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Front Page » Top Stories » Miami Oks Prequalification For Construction Contractors

Miami Oks Prequalification For Construction Contractors


Written by on July 12, 2007

By Eric Kalis
Frustrated by delays and cost overruns in Department of Capital Improvement projects, Miami commissioners gave the department the go-ahead Tuesday to implement a pre-qualification program for construction contractors.

The commission, in a 4-0 vote with Chairman Angel Gonzalez absent, created a revolving pool of qualified contractors for capital improvement projects to ensure that the city does business with credible companies in a timely way. While the program’s specifics have yet to be ironed out by the department, new director Ola Aluko told commissioners that only reputable contractors with proven track records will make the cut.

"While the criteria itself is not written, there are certain factors we will look at," Mr. Aluko said. "Generally, when a company increases its bonding capacity, that tells you they have done quite a few jobs and satisfied the performance requirements of [bonding agencies]. A list of the number of jobs done and the types of jobs along with word of mouth within the industry" will be considered.

The emphasis on weeding out bad contractors comes shortly after 11 department staffers were arrested on corruption charges. While the pre-qualification program is not a direct result of the recent troubles, Mr. Aluko said, it will help the department strengthen oversight and accountability for projects.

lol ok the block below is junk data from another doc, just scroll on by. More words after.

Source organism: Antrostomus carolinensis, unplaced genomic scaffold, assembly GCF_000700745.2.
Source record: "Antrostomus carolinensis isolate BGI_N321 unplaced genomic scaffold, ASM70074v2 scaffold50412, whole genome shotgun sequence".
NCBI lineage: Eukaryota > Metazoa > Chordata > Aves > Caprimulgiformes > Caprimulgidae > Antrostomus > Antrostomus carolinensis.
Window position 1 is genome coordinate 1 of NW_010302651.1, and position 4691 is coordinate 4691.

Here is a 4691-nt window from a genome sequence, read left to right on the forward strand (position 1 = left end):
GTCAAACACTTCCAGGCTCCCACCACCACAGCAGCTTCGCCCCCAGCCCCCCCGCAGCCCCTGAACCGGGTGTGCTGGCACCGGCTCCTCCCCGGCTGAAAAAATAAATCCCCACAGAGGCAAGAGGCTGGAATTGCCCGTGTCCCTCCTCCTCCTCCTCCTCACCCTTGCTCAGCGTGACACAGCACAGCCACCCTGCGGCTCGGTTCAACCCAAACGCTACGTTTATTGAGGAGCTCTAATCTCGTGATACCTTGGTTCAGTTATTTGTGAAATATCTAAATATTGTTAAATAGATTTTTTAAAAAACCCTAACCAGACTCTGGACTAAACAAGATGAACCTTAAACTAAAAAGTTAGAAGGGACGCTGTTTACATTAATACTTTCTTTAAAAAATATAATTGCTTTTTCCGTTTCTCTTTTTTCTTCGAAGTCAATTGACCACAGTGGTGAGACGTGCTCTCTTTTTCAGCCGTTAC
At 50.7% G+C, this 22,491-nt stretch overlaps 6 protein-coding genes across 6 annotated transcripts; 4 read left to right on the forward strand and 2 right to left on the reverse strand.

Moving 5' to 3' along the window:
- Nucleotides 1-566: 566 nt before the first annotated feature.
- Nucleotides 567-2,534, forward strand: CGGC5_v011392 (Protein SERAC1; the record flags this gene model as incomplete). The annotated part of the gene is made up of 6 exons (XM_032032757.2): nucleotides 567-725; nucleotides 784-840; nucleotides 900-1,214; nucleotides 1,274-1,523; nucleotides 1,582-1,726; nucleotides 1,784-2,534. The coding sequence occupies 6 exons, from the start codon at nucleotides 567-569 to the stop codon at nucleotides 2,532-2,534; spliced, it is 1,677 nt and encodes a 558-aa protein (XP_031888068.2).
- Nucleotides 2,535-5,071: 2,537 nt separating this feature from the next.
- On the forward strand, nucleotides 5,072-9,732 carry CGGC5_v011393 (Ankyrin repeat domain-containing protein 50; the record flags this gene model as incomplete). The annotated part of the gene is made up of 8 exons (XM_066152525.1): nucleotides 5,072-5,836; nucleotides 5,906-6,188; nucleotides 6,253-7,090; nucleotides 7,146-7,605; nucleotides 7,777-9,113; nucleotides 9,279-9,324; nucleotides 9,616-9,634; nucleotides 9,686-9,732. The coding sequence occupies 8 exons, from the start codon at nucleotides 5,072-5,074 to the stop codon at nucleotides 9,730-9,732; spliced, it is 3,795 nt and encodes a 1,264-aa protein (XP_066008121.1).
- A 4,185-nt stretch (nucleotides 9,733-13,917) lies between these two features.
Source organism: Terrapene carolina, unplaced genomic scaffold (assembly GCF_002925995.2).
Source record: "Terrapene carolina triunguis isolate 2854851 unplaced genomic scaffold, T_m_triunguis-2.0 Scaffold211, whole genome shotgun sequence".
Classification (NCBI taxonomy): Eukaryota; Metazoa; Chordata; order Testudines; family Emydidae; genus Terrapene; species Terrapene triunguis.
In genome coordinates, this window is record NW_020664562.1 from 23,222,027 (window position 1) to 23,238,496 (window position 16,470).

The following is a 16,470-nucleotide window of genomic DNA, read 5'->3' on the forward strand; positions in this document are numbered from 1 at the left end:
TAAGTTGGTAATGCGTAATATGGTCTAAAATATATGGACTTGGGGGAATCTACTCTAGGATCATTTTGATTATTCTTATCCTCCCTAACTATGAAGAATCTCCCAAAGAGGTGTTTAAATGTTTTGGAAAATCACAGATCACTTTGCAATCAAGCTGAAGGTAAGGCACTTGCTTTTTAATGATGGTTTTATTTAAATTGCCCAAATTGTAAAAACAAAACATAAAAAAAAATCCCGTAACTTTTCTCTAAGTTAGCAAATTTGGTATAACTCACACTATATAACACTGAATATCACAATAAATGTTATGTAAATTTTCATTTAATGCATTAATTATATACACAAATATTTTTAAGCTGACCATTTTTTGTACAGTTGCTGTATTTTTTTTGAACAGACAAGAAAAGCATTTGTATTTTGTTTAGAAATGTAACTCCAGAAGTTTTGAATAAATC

Establishing clear pre-qualification criteria should also give more local contractors opportunities to build relationships with the department, Commissioner Marc Sarnoff said. The program should be "inclusionary to the locals," he said.

When a primary contractor delegates some of the work on a project to a subcontractor, city officials have a tougher time keeping tabs on the project’s progress, said Gary Fabrikant, assistant capital improvements director. The pre-qualification program will include analysis of any subcontractors a company hires, Mr. Fabrikant said.

"One reason the program was created is to allow the city to look closely at any company in advance so we have time to look at the financial record, claims against the company and how much it pays subcontractors and workers," he said. "A chief component we are finishing is a software program for performance evaluation. Each contractor will be evaluated once or twice during a project and after any major issue comes up."

Instead of extensively reviewing records of subcontractors hired by construction companies, the city should prohibit primary contractors from bringing in subcontractors altogether, said Commissioner Joe Sanchez. "We need to focus on making sure the pre-qualified contractors do the work themselves," Mr. Sanchez said. The city "faced obstacles [in past projects] from subcontractors not performing."

While some projects are too large in scope for companies to avoid hiring subcontractors, the department will include the performance of subcontractors in its evaluation, Mr. Fabrikant said. "We developed this program to be proactive," he said. "If our rating of a contractor is not satisfactory and they do not improve, [the contractor] will be permanently out of the city."